Get Paid: A Freelance Writer's Guide to Invoicing
Freelance writing is a great line of work because it allows you freedom. The scary part comes when you start to look at your finances. When you take into account taxes, electric bills, internet fees and all the other things you need to run your work, the need for funds can mount up pretty quickly. This is why it’s crucial you make sure your invoices always get paid on time by your clients.
It might take a while for you to get used to the thought of handling your own invoices and chasing up payments if they don’t come on time. It’s not as hard as it sounds, though. Here’s my quick guide to help you out.
What needs to be on an invoice?
If you have never made your own invoice before, you’re forgiven for thinking that you simply write down the price for the work and the clients details. It's not that easy!
Here are all the elements that need to be added on to the invoice to make sure you get paid:
The clients order number if they have purchased a physical product
The name of the project or product which was purchased by the client
Details about the work completed, including hours worked, if needed
The total sum which needs to be paid to you by the client
Your payment terms- add a payment deadline
You bank details or Paypal info so that they can transfer you the money over
Your client's name and address
Your name and address
Invoice number and date
Registered business number and address
How to create an invoice
Now that you know what should be on an invoice, how do you wrap it up into a professional looking package that screams ‘pay me’? I like to use PayPal’s invoice system when my clients agree to pay me through PayPal, but for checks or direct deposits, I use an invoice template I created in Word. You can use my template for free. Here’s the download. (If you’d like more templates like this to make your job as a freelancer easier, be sure to check out my No-Fluff Freelance Writing Starter Pack.)
How to chase up your invoice
When it comes to chasing up the payment of your invoices you might feel a little uncomfortable. Don’t worry, it is totally normal for you to feel a little weird about demanding money from your client, but just bear in mind that you need the money to finance your business and your life. Plus, you did the damn work, so you deserve it!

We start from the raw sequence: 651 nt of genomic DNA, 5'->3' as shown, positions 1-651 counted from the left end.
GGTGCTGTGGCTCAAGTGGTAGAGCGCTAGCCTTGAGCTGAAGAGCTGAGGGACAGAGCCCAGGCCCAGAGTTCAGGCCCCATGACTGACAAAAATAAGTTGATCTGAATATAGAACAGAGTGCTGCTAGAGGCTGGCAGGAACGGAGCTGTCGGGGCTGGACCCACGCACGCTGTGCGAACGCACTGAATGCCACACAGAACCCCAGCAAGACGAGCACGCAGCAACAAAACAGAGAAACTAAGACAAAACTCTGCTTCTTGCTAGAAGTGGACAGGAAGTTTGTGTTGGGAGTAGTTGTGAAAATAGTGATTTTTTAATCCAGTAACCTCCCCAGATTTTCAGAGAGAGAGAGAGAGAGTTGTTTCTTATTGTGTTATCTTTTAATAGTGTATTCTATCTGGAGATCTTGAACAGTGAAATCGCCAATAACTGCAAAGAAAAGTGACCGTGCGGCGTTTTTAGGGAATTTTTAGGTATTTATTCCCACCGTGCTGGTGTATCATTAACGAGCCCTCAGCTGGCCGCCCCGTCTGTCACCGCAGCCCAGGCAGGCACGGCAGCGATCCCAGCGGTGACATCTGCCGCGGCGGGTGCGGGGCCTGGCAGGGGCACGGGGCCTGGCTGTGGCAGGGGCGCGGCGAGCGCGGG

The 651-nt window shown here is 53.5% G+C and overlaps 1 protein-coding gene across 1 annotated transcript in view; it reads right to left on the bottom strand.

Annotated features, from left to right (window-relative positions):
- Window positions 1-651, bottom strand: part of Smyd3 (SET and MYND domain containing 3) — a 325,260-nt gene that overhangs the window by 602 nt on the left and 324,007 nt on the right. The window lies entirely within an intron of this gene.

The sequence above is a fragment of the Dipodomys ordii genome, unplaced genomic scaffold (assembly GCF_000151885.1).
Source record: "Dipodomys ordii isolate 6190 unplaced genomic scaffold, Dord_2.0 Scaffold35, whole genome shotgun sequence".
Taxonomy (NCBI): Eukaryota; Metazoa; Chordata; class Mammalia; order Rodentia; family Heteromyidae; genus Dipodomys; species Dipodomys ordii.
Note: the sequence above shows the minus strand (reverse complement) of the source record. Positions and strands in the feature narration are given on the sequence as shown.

If you have several freelance jobs going on at once, it would be helpful for you to create a calendar with reminders on when certain payments are due. (I use Google Calendar.) If the due date comes and the invoice has not been paid, you will need to contact your customer to find out what is going on.
It could be that they simply forgot, or they have another reason for not paying you. Send a gentle reminder and a copy of the invoice in an email.
If they ignore you, I've found that sometimes it helps to send a notice to a client's boss in the company to get things moving. For example, if you usually send your invoice to your editor, contact HR or the editor’s boss.
What to do when a client won’t pay
If they refuse to pay, there are several things you can do. Pick the option that feels right to you:
You can get the law involved since you sent them an invoice with a payment agreement on it. Send them a certified letter stating that you intend to take them to small claims court if they don't pay by a certain day. Typically, clients will get scared into action.
You can open a payment dispute with PayPal if you sent the invoice through their services. All you need for proof is a screenshot of the email you used to send the finished article, blog post or whatever. A screenshot of the finished work on your client’s website and a copy of your contract are also good things to send over to PayPal as proof of services rendered.
Use the non-payment as a tax write-off. Be sure to contact your tax professional for more information on this option.